State of emergency and new lockdown to tackle third wave of Covid-19
On 11 January, in the face of an accelerating Covid-19 pandemic, first in Kuala Lumpur and then in the state of Selangor, PM Muhyiddin Yassin announced a two-week lockdown in half the country, including five states and the capital Kuala Lumpur. The day after, King Abdullah of Pahang declared a state of emergency that might last until August if necessary. Since last October, the number of infections has been on an upward trend and a recent intensification highlights an ongoing third wave. Compared to its previous peak last spring, daily infections are ten times higher at more than 3,000 on average. The state of emergency prevents parliamentary sitting and general elections from being held.
The extraordinary state of emergency is motivated by the need to address effectively the ongoing third wave of the pandemic. Besides, the opposition blames it for being politically motivated, as it will offer temporary relief to PM Muhyiddin Yassin after months of political turmoil. Since the new government took office last March, PM Muhyiddin Yassin’s policies have indeed been hindered by his narrow majority by recurrent instability and infighting within its fragile coalition. Therefore, the prime minister might take advantage of the state of emergency to take (pro-Malay) measures favouring his election, amid an intense power struggle, potentially later this year. The handling of the pandemic will nevertheless be a dominant concern in the next elections.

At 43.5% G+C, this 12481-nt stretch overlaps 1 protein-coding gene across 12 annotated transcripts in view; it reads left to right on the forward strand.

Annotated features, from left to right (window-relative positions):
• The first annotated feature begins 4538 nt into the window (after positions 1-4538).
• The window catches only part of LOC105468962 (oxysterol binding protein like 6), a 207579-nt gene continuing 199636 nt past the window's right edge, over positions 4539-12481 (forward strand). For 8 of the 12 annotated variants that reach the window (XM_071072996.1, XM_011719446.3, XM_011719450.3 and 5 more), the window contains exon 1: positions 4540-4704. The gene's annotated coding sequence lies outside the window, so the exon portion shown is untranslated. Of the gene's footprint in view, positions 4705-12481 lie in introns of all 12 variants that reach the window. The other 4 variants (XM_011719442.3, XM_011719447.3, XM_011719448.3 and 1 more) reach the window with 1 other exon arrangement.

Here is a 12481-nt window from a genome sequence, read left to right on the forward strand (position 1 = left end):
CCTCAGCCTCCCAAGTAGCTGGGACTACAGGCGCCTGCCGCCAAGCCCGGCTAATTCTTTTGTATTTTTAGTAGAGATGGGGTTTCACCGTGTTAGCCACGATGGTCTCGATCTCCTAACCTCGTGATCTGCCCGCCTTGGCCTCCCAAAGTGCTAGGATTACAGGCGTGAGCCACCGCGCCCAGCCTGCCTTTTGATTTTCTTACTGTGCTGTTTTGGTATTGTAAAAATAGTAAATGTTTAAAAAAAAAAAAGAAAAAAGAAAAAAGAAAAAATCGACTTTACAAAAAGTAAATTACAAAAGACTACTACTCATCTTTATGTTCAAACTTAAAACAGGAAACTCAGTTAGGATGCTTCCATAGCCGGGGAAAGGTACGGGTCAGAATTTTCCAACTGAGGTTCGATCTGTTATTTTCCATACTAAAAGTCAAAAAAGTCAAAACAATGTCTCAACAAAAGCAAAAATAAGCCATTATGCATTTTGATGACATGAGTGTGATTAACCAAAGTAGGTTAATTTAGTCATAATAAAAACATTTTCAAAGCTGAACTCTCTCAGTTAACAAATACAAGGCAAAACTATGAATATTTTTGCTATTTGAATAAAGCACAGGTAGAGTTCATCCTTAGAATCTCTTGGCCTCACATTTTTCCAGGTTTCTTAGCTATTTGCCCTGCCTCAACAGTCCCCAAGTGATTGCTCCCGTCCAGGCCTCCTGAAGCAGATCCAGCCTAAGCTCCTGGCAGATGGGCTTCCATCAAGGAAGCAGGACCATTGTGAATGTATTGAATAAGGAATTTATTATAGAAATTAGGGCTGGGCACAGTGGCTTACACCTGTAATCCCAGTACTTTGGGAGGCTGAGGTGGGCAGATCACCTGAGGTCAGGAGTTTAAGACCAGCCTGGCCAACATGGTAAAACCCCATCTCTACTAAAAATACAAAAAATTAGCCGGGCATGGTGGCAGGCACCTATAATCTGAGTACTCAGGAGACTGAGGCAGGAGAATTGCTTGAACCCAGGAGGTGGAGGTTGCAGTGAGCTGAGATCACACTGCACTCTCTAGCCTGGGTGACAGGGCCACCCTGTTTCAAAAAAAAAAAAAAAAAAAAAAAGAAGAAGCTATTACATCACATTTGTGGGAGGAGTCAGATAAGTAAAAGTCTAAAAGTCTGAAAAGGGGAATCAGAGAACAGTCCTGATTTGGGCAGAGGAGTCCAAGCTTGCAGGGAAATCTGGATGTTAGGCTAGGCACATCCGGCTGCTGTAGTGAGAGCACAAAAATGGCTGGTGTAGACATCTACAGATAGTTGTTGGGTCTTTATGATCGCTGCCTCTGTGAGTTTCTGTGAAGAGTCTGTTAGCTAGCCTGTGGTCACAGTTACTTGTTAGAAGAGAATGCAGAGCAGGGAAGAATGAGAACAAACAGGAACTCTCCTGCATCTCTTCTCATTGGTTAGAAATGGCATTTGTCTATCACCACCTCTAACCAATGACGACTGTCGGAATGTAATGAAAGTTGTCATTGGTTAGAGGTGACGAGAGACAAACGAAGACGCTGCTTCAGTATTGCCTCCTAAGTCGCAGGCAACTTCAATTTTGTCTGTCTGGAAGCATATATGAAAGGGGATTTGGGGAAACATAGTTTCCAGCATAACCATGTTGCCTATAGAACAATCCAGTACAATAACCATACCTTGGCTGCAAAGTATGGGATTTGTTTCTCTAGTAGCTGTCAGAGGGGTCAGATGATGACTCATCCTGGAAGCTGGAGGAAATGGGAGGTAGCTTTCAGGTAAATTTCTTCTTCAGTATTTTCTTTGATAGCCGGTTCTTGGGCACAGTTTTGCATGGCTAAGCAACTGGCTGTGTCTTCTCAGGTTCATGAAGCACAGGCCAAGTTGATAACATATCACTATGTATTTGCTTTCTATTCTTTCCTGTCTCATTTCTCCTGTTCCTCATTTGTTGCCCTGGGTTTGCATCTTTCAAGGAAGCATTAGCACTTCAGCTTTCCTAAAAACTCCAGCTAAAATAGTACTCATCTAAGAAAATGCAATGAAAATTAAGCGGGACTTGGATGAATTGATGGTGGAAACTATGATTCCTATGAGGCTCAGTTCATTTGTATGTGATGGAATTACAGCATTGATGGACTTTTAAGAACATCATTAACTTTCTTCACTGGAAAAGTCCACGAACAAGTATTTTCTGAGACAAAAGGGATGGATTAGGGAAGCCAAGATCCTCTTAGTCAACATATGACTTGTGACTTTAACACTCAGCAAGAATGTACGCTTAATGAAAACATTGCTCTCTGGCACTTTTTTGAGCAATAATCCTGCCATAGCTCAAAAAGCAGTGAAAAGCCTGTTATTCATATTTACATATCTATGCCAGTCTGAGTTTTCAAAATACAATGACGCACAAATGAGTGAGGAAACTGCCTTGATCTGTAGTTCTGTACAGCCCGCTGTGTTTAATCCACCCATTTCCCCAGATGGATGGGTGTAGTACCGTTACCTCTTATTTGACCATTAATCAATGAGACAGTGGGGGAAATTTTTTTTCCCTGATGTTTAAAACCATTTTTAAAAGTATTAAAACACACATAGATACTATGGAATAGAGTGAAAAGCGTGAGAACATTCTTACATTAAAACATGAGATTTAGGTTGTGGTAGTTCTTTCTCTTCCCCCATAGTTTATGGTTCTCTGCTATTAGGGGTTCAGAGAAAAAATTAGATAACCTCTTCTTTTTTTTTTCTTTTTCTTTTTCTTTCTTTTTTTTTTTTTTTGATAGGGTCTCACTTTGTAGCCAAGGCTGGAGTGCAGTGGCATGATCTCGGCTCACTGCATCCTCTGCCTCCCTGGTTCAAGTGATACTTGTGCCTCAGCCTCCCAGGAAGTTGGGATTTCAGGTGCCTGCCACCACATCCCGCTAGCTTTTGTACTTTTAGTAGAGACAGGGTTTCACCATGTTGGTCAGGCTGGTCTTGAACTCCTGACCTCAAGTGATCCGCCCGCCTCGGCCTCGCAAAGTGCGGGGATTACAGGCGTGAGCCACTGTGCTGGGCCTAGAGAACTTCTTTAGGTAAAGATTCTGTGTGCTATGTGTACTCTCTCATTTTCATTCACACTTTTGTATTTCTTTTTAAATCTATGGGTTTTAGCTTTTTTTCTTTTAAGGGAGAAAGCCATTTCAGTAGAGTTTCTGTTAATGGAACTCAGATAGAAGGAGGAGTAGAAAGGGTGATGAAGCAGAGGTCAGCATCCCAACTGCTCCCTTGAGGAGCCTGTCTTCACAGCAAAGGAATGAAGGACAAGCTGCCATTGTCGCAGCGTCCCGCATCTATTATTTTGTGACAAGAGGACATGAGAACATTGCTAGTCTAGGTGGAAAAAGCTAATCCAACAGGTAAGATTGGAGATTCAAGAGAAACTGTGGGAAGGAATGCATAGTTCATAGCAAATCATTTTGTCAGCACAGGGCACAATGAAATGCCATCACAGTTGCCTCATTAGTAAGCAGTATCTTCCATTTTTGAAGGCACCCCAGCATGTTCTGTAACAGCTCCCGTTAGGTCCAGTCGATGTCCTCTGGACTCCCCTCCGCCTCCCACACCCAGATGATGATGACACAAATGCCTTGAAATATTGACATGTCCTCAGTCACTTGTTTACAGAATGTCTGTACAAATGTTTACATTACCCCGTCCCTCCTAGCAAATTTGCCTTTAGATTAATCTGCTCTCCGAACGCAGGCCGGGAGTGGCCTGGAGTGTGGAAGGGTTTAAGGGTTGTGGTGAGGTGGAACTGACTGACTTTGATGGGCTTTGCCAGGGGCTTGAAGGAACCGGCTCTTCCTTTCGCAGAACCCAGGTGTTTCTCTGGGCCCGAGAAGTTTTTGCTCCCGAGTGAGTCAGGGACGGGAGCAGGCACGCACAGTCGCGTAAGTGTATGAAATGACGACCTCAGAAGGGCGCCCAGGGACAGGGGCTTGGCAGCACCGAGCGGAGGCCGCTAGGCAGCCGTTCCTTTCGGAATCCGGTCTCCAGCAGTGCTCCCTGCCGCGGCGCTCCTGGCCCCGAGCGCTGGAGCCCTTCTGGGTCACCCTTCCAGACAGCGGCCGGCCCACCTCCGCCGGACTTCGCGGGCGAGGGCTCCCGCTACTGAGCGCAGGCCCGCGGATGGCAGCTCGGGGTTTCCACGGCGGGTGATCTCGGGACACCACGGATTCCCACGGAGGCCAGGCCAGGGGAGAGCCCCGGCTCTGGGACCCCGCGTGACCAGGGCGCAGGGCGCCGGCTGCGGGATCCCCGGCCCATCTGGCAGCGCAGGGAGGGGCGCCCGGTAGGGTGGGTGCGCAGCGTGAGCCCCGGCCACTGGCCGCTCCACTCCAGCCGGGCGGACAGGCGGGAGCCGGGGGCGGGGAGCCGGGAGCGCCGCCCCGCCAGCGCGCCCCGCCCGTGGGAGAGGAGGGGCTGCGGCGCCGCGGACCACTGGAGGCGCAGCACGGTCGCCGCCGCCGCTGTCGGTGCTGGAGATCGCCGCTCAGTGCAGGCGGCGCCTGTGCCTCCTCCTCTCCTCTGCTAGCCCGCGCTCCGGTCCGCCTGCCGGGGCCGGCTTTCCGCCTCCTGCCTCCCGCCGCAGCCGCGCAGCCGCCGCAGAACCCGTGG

The Malaysian economy has been among the hardest hit by Covid-19 in South-East Asia. Its high reliance on exports, the importance of the oil and gas and tourism industries have made it very vulnerable to the global trade slump, global supply disruptions, tourism crisis and collapse in oil prices. As a result, Credendo decided last year to downgrade Malaysia’s ratings for ST political risk (from 1/7 to 2/7) and commercial risk (from A to B). Last October, the IMF forecasted the expected 6% recession in 2020, mitigated by moderate fiscal and monetary support, to be followed by a strong rebound in real GDP growth close to 8% this year. The vaccination rollout across the region is also likely to support external demand for Malaysian exports. However, a continued Covid-19 shock, with the re-imposition of lockdown measures weighting on private consumption and business activity while travel restrictions will probably be prolonged, will cloud the ST outlook and reduce the size of the recovery. Based on the previous three-month lockdown, the new one will certainly last much more than the announced two weeks, as the current wave is much more intense (at least according to regional standards). Until now, the Covid-19 crisis has deteriorated Malaysia’s fundamentals, particularly public finances with a fiscal balance expected at 6.5% of GDP and a general government debt expected at a 30-year high above 67% of GDP this year. The new lockdown is likely to affect further not only public finances but also foreign investments amid continued risks of political uncertainty (with both the government and the opposition in delicate positions for distinct reasons) until general elections are held. This being said, the country risk increase still looks manageable on the back of a persisting current account surplus, a sustainable external debt and adequate foreign exchange reserves.